Hey, hey 9,000 U.S. troops were sent to Israel—or so they say. Or were they?
And, if they weren’t, where are they?
I guess they’re there. But you’d never know it if you depended on the mainstream corporate press to tell us; I found absolutely no word of them there. I first learned about U.S. troops being sent to Israel on the website, Al Arabiya, back in the middle of January. Apparently, in December, General Frank Goprenc, commander of U.S. forces based in Germany, had made an announcement while on a visit to Israel. He had spoken of an upcoming deployment of several thousand U.S. troops to Israel where they would participate in military drills with Israeli troops in an operation called “Austere Challenge 12.” Then, on January 15th, according to Al Arabiya, about 9,000 U.S. soldiers arrived in Israel.
Egyptian Major General Jamal Mathloum said the deployment might not necessarily mean a direct signal of war, but that it could be construed as readiness on the part of Israel and the U.S. in case of a conflict in the region. Abulaziz Sager, chairman of the Gulf Research Center in Dubai, said the deployment of U.S. troops to Israel is “definitely to send a clear signal to Iran.” Elias Henna, a Lebanon-based military expert, said the deployment was “to support U.S. presence in the region.”
However, the exercises must have been called off, according to reports on the internet. The Common Dreams website, in announcing the postponement of the exercises, said the call-off was attributed to the desire to avoid “unnecessary headlines in such a tense period.” It further stated that it was thought the exercises could “dangerously ramp up regional tensions.” But there’s nary a hint as to where the troops were during this interim.
The Israeli website, debka.com reported on January 15th of this year that Israeli Deputy Prime Minister Moshe Yaalon, in a radio interview, said that the exercises had been called off despite the fact that 9,000 U.S. soldiers had already arrived in Israel. Yaalon said the U.S. was hesitant over possible repercussions for fear of a spike in oil prices. According to the site, “Israel’s Deputy Prime Minister further inflamed one of the most acute disagreements in the history of U.S.-Israeli relations over the Obama administration’s objections to an Israel military action against Iran’s nuclear sites in any shape or form.” The Deputy Prime Minister contended that “a military operation is the last resort, but Israel must be ready to defend itself. The friction had already been fueled by the deep resentment aroused in Israel by Washington’s harsh condemnation of the Jan. 11th assassination of the nuclear scientist Prof. Mostafa Ahmadi-Roshan and the absolute denial of any U.S. involvement.”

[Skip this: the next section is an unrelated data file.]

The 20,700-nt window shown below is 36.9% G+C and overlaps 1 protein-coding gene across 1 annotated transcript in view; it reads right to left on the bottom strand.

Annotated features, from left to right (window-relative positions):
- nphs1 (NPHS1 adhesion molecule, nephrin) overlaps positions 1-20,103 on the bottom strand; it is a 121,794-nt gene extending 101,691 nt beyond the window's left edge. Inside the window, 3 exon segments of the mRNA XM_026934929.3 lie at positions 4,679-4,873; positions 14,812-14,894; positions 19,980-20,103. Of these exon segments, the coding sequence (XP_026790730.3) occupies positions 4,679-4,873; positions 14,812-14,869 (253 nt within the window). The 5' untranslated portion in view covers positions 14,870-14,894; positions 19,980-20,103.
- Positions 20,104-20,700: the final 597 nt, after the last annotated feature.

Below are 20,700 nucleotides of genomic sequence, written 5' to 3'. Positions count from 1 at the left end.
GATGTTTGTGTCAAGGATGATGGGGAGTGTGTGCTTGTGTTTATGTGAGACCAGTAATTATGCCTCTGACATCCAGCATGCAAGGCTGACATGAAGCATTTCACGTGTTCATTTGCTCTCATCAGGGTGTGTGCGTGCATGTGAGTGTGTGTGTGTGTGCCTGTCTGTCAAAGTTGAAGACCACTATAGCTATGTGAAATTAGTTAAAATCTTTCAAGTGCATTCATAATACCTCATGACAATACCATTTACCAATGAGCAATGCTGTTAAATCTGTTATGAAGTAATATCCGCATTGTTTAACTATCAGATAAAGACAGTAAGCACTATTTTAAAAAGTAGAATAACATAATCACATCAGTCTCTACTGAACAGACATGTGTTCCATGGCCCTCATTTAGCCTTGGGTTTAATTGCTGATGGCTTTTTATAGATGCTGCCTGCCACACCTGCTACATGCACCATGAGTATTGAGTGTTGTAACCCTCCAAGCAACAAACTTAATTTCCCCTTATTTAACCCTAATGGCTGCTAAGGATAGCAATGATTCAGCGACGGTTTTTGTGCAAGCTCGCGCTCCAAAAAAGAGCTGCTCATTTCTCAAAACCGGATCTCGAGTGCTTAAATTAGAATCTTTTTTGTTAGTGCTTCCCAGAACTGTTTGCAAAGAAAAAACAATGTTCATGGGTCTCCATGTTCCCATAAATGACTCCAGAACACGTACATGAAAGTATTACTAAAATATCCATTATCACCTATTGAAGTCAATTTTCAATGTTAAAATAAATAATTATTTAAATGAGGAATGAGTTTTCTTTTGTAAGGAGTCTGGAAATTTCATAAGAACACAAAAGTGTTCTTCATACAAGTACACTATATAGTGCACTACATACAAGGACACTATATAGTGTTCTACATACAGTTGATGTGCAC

The final word that is evidence to be found anywhere of U.S. troops in Israel comes from what appears to be a fundamentalist Christian end-times website. It concludes that the deployment of troops was for the “specific purpose of enforcing the division of Jerusalem.” It predicts that the Rapture (at the end of the world) will take place immediately upon the launching of the first Israeli nuke. The report, which is headed by a statement that is said to be for educational or discussion purposes, contains a miscellany of interesting items: “l) By the way, I am confident that many of our military missile- defense personnel deployed in Israel are, in fact, born-again Christians; 2) Benjamin Netanyahu, likewise, is expecting the near-Rapture; and 3) January 23rd is a New Moon. There is a tactical advantage for air strikes then.”
So it goes. Maybe the troops are just having a great time, visiting Jerusalem and enjoying the nightlife of Tel Aviv while awaiting the Rapture—or, just awaiting orders from headquarters? Or, are they back in Quantico or New Mexico?
Polly Mann is a co-founder of Women Against Military Madness and a regular contributor and columnist for the WAMM newsletter. She serves on the WAMM Newsletter Committee.
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